Declaration of conscientious objection - Jungmin Oh

Jungmin Oh.   Photo : World Without war

Jungmin Oh. Photo : World Without war

To be liberated or to be incarcerated? It is an unavoidably acute question. The world we live in, at the global level, is constantly at war. Not surprisingly, as of the beginning of January 2009, we can see the war currently continuing in Gaza. The 20th century is remembered as an age of wars and presumably so will be the 21st. The US government started the 'war on terror' against Iraq after the 11 September attacks. The Iraq war was nothing but another dreadful war. Not only were the nation state of Iraq and the terrorists deemed to be enemies of the US, but the US clearly declared this was a war against evil. Clarifying who is evil requires great care. Nonetheless, we have observed that any person or group, especially anti-war groups and Muslims, can be regarded as 'evil'. The fact that the concept of 'evil' is too abstract to be defined may lead to a situation where, at one time or another, citizens of a country as well as people outside it are considered to be enemies. An enemy can now exist anywhere regardless of the borders among nation states. When we ourselves at any time can be labelled as an enemy, it can possibly be said that at that moment we live in the age of wars.
The South Korean government have been taking part in the war in Iraq. In 2003, it decided to send troops there despite the lack of proof that Iraq had weapons of mass destruction. Despite the daily demonstration against this decision, and the kidnapping and beheading by Iraqi militants of a South Korean, Kim Sun-il, the government didn't cancel the deployment plan. Instead, it introduced an Anti-Terrorism Act, based on their view that the people are potential terrorists. This was exactly the same as what happened in the US.
I was among the crowd protesting against the war in Iraq and the deployment of Korean troops. Despite our efforts, South Korean troops were sent. In the end, it was revealed that Iraq didn't have any weapons of mass destruction, which meant the US government was wrong. Notwithstanding, the South Korean government and the people who supported the government's decision neither apologised for their lie nor took any responsibility for the result - an absolutely intolerable reaction.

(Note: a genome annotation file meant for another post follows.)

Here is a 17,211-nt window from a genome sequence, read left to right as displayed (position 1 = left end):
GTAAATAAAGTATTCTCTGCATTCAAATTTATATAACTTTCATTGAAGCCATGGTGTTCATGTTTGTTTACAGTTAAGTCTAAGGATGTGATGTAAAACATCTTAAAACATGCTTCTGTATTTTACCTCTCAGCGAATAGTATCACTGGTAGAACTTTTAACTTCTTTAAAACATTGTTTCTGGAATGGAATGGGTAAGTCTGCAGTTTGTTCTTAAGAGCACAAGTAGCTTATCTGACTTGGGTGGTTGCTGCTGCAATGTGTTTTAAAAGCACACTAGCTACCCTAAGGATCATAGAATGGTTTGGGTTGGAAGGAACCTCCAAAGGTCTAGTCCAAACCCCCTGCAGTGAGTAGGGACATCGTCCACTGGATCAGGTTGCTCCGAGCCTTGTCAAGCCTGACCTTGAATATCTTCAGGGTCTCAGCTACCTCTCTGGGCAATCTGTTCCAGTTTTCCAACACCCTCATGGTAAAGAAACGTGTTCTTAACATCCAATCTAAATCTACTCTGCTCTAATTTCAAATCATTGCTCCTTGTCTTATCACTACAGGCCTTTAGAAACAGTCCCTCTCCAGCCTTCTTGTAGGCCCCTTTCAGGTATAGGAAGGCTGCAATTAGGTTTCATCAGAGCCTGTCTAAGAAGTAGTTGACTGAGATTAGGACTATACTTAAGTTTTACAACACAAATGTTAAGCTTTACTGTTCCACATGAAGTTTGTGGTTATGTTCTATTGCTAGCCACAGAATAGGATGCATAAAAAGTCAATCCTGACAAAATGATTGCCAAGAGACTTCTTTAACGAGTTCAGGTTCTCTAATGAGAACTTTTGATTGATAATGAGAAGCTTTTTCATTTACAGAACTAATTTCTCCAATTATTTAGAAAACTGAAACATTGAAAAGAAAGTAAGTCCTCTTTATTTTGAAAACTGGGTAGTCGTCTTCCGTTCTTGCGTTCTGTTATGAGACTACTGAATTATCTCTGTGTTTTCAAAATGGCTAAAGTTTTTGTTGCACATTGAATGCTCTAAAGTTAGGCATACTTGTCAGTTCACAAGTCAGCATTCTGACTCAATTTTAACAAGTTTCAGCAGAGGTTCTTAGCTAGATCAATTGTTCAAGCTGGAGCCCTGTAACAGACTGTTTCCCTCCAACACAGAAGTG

I believe the armed forces are simply just one of national institutions whose reason for existence is to prepare for wars. The armed forces always prepare for a war, even when there is no war. Hence, the military is by no means 'an organisation which prevents a war'. In fact, it is an organisation that makes war. I do not find any reason for which I ought to do my military service in this kind of armed force. Refusing to be called up follows ineluctably from my determination to liberate myself instead of living imprisoned as a human being living in a so-called 'the age of war'.

A War is Incompatible with Democracy

War cannot be compatible with democracy. Rather, war is a retreat from democracy. Article 5 of the South Korean constitution states that 'the Republic of Korea endeavours to maintain international peace and renounces all aggressive wars'. Accordingly, the South Korean government's has breached the constitution in sending troops to Vietnam and Iraq, wars that we avoidable and aggressive, not in self-defence. The US government presented the war on Iraq as 'preventive war'. If this invasion was not an aggressive war, which war can be considered aggressive? The South Korean government have definitely been infringing democracy by breaking the constitution. Not only will respect for the constitution be restored, but also there will be no democracy until the government stop doing such iniquitous things. I have decided, in a desperate resort to defend our democracy, not to do military service on behalf of the government which neither apologise for the result caused by their participation of the aggressive wars nor take any responsibility for that.

Democracy is constituent power